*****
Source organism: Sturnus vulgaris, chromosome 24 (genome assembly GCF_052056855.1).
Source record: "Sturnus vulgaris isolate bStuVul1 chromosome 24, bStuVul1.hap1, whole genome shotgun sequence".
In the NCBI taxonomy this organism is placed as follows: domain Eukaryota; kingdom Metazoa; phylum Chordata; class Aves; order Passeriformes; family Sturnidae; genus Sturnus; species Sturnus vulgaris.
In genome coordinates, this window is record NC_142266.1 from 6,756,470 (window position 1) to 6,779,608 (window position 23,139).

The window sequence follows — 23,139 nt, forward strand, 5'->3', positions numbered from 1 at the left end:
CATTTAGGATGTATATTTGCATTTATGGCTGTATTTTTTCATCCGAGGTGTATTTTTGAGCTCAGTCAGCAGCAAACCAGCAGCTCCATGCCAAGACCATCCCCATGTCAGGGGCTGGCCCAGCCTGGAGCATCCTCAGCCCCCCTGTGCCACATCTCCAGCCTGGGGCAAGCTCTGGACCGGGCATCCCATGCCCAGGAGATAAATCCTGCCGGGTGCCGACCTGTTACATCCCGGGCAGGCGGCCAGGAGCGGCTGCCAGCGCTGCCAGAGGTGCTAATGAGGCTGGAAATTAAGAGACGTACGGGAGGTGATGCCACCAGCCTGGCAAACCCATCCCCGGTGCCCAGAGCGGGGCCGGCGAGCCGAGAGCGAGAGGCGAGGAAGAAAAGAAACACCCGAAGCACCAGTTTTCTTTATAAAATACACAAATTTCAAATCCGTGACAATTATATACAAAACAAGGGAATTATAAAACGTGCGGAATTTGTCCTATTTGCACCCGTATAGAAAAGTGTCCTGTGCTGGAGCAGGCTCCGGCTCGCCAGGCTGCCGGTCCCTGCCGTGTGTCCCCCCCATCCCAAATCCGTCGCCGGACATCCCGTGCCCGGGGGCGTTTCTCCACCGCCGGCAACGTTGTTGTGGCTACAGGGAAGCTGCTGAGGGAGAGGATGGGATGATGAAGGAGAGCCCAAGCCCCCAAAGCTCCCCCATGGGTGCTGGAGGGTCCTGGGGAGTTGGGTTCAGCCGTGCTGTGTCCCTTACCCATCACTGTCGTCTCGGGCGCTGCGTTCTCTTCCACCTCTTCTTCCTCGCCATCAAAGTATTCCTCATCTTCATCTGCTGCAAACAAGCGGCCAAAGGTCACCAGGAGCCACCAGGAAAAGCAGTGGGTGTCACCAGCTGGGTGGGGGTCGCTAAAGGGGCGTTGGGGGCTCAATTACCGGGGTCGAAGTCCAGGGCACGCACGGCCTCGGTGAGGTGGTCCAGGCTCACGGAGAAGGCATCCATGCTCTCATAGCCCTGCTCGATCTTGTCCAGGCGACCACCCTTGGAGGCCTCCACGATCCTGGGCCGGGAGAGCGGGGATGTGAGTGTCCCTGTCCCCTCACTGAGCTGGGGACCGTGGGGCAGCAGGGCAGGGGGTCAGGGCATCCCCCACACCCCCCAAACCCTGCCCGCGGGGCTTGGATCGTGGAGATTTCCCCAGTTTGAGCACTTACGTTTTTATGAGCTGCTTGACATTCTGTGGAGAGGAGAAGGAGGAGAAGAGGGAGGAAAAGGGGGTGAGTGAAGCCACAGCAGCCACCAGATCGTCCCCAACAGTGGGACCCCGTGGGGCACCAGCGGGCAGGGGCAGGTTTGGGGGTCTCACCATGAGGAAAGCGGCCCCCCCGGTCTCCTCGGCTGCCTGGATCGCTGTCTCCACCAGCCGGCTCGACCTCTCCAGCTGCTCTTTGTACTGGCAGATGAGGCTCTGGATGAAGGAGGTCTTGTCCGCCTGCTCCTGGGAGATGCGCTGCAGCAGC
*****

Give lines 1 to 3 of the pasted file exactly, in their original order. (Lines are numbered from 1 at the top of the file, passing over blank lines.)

Source organism: Sturnus vulgaris, chromosome 24 (genome assembly GCF_052056855.1).
Source record: "Sturnus vulgaris isolate bStuVul1 chromosome 24, bStuVul1.hap1, whole genome shotgun sequence".
In the NCBI taxonomy this organism is placed as follows: domain Eukaryota; kingdom Metazoa; phylum Chordata; class Aves; order Passeriformes; family Sturnidae; genus Sturnus; species Sturnus vulgaris.